If you were a fan of Disney Channel’s That’s So Raven and have since followed its Disney+’s ongoing spinoff Raven’s Home, you’ll know Raven Baxter’s life (though still played by the amazing Raven-Symoné) is pretty different.
The beloved series’ spinoff follows a grown-up Raven, now a divorced mom of twins, and fellow divorcée and childhood BFF Chelsea (Anneliese van der Pol). Recently, Raven-Symoné stopped by Levi Chambers’s PRIDE podcast and revealed she was actually asked by Disney if she wanted the character to be a lesbian — and she declined for an important reason.
Raven, who has been publicly out since 2013, got married to Miranda Pearman-Maday in June 2020. But just because the actor who plays a character is queer, it doesn’t mean the character also has to be queer – just like it doesn’t work the other way around. “The reason I said ‘no’ wasn’t because I wasn’t proud of who I was, or I didn’t want to represent the LGBTQ+ community in any way. It was because Raven Baxter is Raven Baxter. There was no reason for me to change the human that she was in order to fit the actress that played her,” Raven explained.
“Raven Baxter is a character that I was proud to play. Even if she is straight, cisgender, I don’t mind, let her have her moment,” the actor continued. “I didn’t want to change who she was. When you really start blending your personal self with your character self, it’s even harder. Like, I’m stereotyped for the rest of my life. Let’s just keep it 100. You know what I mean? If you ever see me in another character, you see Raven Baxter, and that’s just what the deal is.”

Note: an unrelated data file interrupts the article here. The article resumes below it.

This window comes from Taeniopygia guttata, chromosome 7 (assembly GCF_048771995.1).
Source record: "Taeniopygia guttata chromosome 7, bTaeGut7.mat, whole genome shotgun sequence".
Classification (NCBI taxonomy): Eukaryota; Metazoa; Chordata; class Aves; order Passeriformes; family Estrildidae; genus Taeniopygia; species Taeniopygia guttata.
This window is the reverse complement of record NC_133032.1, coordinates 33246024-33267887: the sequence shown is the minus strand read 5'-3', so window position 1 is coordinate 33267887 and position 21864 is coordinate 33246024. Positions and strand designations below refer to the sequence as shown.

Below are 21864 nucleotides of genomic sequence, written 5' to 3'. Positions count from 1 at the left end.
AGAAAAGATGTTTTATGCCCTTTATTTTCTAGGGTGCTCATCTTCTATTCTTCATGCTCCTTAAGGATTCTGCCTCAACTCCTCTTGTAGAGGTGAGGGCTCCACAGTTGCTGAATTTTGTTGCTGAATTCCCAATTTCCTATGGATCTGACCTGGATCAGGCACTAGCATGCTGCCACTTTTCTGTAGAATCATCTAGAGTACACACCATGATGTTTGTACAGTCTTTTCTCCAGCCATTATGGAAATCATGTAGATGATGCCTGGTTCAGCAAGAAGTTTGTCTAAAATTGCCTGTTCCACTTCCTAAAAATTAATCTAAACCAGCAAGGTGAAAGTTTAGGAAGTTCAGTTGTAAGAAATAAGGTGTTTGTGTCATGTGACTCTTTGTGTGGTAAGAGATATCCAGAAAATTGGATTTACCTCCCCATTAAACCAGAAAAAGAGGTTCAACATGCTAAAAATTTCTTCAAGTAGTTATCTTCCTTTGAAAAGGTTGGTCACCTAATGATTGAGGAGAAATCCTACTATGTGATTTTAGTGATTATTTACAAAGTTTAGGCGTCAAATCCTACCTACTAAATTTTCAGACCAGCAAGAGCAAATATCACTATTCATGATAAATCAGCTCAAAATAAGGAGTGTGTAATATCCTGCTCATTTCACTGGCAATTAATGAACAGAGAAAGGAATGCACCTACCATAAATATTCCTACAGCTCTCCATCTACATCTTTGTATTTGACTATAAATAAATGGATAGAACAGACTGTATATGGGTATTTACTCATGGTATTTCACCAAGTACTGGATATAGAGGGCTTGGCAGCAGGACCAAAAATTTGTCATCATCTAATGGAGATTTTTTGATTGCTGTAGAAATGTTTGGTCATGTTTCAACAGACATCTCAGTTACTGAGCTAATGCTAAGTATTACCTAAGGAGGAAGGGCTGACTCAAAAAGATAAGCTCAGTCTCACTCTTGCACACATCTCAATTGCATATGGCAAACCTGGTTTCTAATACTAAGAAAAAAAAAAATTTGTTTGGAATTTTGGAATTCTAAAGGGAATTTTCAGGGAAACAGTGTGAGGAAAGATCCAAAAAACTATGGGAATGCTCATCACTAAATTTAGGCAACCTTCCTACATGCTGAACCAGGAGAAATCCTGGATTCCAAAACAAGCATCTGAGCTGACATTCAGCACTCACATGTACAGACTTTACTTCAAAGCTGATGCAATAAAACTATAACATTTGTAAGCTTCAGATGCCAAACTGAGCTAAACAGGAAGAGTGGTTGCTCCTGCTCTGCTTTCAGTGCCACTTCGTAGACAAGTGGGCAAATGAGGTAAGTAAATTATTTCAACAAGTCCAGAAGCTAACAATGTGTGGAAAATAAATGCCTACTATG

While on the podcast, Raven also took the opportunity to talk about landing roles since she decided to come out publicly and the stereotyping that came with it. “There was a very prominent Black show that asked me to come on when I first came out and they wanted me to be the lesbian representation of all lesbians,” Raven narrates. “They had this stereotype of what this character should be and I turned it down. I remember people in my camp were like, ‘this is your moment.’ I said, ‘No, no, no. You know, if I get into this and I start representing that… I’m not going to say label, but more of identity, if I’m going to start representing really my true identity on screen is not going to be in a stereotypical fashion. It’s not going to be written from a straight person’s mindset. It’s going to be more authentic. I’ve had to really cross that threshold of acting within that lesbian world. So, that’s probably where my frustration lies at the most. And not just here but also on my size.”
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